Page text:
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Safety around school buses often ignored
Father watches as driver zips past daughter
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Jeff Myers couldn’t believe what he saw on the road Tuesday morning. As he was watching his daughter board her school bus on Old Shelbyville Road, a motorist disregarded the stop sign and flashing lights and sped right around the bus.
“This guy decided the stop sign didn’t apply to him and he zipped right around that bus,” said Myers. “People need to think a little more about children’s safety. I realize he was in a hurry, but that was my daughter. There are kids boarding buses every morning. You would think people would be a little more careful, especially with what happened here a few years ago.”
Hickory Creek first-grader Sedryc Simmons, 7, was killed in 2009 when he was crossing the street to board his school bus. Coincidentally, that was also on Old Shelbyville Road. A police investigation determined the bus warning lights were not working when Sedryc was crossing the road.
Durham School Services operates the Warren County School System’s fleet of buses. Durham general manager Sheri Layne says she regularly gets calls about motorists passing stopped school buses.
“This is a very big problem,” said Layne. “We try to catch people as we can, but there needs to be more awareness. People need to realize when those lights are flashing and the stop sign is out, that means stop. Even if the bus is not stopped, motorists need to exercise caution around a school bus because there are usually children on board.”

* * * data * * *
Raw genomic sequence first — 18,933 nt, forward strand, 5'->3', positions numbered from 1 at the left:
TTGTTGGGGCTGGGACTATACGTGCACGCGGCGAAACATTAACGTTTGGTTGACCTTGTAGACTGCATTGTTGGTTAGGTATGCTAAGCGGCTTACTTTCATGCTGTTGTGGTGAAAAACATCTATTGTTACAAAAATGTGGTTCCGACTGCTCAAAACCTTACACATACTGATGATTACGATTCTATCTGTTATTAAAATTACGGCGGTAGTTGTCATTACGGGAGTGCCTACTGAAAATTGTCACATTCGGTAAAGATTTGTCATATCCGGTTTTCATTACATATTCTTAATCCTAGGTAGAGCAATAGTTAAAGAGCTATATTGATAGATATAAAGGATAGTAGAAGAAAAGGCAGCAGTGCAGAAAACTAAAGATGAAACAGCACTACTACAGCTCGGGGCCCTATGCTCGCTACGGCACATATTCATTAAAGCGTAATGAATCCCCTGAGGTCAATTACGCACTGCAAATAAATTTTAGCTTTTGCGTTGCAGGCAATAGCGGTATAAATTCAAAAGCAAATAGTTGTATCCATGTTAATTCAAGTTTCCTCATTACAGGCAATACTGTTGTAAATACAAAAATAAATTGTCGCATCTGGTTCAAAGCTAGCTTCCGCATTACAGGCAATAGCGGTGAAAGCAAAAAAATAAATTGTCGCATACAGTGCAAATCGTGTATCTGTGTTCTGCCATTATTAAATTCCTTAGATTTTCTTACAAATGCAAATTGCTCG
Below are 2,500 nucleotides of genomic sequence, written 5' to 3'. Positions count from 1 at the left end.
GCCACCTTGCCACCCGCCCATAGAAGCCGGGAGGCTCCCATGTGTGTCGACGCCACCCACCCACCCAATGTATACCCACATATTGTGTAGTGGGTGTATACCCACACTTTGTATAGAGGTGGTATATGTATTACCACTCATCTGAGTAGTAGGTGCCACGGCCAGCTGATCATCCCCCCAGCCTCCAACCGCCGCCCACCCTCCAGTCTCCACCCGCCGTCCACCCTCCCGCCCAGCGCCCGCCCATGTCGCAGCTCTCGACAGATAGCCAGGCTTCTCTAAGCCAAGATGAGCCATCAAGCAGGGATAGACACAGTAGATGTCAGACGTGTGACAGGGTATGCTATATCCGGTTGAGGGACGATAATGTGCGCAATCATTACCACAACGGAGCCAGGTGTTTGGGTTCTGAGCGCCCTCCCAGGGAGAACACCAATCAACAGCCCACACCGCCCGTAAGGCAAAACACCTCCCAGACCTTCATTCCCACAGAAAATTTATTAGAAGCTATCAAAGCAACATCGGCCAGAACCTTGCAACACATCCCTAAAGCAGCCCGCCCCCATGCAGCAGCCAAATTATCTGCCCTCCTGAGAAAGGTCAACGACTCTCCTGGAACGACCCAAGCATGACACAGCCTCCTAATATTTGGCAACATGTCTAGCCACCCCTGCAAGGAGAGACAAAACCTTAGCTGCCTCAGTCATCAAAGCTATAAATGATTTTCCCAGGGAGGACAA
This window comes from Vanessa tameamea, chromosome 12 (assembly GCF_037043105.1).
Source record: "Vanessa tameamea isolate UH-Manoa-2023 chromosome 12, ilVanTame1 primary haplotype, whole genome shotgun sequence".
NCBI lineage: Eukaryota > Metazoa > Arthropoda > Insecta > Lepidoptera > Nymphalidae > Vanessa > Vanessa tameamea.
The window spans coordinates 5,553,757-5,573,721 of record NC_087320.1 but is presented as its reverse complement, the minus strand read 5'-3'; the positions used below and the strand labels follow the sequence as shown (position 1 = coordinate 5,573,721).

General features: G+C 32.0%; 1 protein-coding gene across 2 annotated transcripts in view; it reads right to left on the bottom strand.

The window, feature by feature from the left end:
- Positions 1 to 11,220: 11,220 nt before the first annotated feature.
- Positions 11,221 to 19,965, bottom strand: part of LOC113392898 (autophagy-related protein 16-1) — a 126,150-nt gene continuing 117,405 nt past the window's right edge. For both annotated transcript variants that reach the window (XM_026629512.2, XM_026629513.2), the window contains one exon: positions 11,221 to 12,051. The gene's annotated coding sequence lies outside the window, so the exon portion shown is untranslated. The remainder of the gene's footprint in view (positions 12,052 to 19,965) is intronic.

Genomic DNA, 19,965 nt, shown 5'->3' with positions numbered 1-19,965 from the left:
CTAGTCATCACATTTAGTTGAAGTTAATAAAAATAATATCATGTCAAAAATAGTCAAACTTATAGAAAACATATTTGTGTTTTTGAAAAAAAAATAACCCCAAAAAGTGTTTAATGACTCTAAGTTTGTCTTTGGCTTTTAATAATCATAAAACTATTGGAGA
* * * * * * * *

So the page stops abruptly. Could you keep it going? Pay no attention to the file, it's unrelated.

Layne estimates she receives around three complaints a week about motorists passing a stopped school bus. She says if the person is able to get a license plate number, the person is sent a warning letter in the mail by the Tennessee Highway Patrol.
If an officer sees a motorist passing a stopped school bus, that motorist can be ticketed and taken to court. Passing a stopped school bus is one of the most serious moving violations, costing a motorist 8 points on their driving record, according to McMinnville Police Chief Bryan Denton. A motorist is allowed 12 points over a 12-month period before his or her license is suspended.
“Passing a stopped school bus is among the most serious violations,” said Denton. “Fleeing a law enforcement vehicle or speeding in excess of 46 mph over the posted speed limit are other violations which will get you 8 points if convicted.”
Layne said Durham has a safety committee and one of that committee’s chief concerns is getting motorists to stop when a school bus has its stop sign out.